I Believe in Mickey Mantle
I believe in Mickey Mantle.
My earliest memories are a mixture of family, schools, pets, and a collage of Mickey Mantle – racing through outfield grass to catch a line drive, sliding into 3rd base, his huge swing follow-through, which always looked to me like a hood ornament on a 1930s Italian sports car.
Baseball was a big deal in Herkimer, New York, where I did most of my profitable growing up. I practiced Mickey’s batting stance; I practiced his hook slide in the living room. I didn’t have the face for it, so I didn’t practice the Mickey smile – that just-off-the-farm self-deprecating smiley grin that just barely exposed a couple of front teeth. But when I hit a homer, I trotted around the bases politely, with my head down, as he did.
I believed that every time Mickey came to bat, something good would happen. I was just as happy to see him beat out a bunt single as drive a home run into the upper deck. I believed that he would catch every fly ball hit within 50 yards of center field. I believed that he and I would stay young forever, that I would play with my friends and he would play with the Yankees, and that that part of our shared world would never change.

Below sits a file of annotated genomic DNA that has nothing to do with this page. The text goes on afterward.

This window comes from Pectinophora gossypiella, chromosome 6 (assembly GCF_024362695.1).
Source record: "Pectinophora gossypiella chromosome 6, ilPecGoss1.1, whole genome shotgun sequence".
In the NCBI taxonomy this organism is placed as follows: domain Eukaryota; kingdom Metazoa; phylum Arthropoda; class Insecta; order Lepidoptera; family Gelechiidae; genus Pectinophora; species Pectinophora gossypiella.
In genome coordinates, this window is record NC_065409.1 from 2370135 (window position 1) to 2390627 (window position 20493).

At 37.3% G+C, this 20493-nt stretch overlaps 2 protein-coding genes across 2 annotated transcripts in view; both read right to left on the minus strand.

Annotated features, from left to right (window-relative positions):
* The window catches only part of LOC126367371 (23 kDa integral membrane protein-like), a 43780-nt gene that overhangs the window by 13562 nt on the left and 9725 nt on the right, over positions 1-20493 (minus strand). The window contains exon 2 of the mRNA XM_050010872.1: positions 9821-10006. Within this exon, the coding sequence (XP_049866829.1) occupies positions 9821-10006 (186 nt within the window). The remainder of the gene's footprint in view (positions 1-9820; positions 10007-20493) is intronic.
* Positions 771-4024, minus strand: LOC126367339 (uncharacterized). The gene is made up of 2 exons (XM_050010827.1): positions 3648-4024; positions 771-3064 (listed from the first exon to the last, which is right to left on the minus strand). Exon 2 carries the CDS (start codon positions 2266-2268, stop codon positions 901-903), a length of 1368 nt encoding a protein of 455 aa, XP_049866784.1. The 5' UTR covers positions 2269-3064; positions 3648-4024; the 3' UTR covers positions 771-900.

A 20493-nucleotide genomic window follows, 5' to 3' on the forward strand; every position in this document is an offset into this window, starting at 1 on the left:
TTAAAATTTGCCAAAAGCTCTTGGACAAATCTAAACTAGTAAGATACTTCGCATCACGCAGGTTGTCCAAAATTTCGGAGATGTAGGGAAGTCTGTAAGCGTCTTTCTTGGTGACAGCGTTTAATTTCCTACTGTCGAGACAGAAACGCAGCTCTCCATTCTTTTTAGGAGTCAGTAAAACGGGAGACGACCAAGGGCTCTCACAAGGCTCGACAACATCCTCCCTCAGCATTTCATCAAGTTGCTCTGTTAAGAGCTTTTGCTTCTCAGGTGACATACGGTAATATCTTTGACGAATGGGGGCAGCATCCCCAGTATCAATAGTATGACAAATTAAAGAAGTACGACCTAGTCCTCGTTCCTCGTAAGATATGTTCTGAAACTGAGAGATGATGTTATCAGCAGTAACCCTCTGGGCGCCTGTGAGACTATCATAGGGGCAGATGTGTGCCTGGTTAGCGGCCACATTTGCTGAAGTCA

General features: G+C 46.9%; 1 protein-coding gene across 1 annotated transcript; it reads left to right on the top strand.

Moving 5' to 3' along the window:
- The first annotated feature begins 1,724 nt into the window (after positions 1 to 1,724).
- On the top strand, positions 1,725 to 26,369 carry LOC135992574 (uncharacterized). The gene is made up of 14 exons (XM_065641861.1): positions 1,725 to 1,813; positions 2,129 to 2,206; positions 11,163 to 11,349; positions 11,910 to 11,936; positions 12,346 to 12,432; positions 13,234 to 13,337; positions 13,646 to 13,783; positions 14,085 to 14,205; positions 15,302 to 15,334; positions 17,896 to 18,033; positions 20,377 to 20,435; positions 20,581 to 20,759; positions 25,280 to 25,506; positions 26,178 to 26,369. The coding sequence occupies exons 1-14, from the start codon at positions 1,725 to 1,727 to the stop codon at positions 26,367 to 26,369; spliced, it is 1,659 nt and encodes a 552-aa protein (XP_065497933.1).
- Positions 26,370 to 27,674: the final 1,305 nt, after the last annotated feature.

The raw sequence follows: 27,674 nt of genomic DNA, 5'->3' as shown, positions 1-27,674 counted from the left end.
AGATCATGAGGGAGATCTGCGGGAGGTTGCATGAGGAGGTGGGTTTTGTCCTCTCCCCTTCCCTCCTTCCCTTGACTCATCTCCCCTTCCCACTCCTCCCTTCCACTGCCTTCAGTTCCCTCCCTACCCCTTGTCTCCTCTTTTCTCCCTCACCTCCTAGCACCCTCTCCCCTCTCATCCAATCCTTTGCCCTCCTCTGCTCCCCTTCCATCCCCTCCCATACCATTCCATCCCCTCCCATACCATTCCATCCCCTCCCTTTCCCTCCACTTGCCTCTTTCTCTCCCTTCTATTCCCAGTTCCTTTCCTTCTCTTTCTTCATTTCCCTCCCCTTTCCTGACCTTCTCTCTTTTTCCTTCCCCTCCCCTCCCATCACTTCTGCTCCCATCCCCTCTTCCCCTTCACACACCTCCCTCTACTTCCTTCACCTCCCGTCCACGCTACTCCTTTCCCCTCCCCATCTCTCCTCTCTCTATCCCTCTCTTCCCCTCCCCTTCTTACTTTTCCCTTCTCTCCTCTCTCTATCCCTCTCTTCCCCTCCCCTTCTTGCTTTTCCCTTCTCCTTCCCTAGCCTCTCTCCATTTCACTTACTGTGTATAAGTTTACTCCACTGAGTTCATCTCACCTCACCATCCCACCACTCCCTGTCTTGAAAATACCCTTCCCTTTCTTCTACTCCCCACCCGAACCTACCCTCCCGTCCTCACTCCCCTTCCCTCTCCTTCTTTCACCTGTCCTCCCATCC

I believed in Mickey Mantle as a ballplayer. He was not my hero – heroes were firemen who rescued children from burning buildings, and soldiers who ran into enemy fire to drag a wounded buddy to safety. He was not my role model. My role models were my parents, and my uncles, and my best friend Ole’s dad, who knew more about the Adirondacks than Natty Bumpo. So when the paper had a picture of Mickey and Whitey and Billy stumbling out of Toots Shor’s, I didn’t hurry down to the local gin mill to pick up a floozy and buy a round of drinks. I just shook my head, and went back to practicing my Mickey batting stance.
In the mid-1980s, when Mickey had been retired about 15 years, my wife Jennifer noticed a newspaper ad – Mickey Mantle would be at a department store in our town in the Florida Panhandle – Penney’s or Sears – on behalf of a blue jeans company. We went, on the day, and we found Mickey in the midst of a smallish crowd of people gathered around a small platform in the middle of the room. He was wearing the most amazing blue jeans I had ever seen – not a wrinkle anywhere, as if they were not occupied by an animated being.
But there was Mickey. Grey hair, a bit of a paunch, and those jeans. I got no closer than about 20 feet. I couldn’t go any closer, because when someone asked for his photo, he turned to them and smiled that Mickey smile I remembered from 30 years before. I went home still believing in Mickey.
I still believe in Mickey Mantle – who seemed to be just another kid, like me, having the best damn time just playing baseball. And I believe that somewhere, he and I are young forever, and that our shared world where kids just play baseball for fun, will never change.
I also believe in Yogi Berra, but that’s a story for another day.
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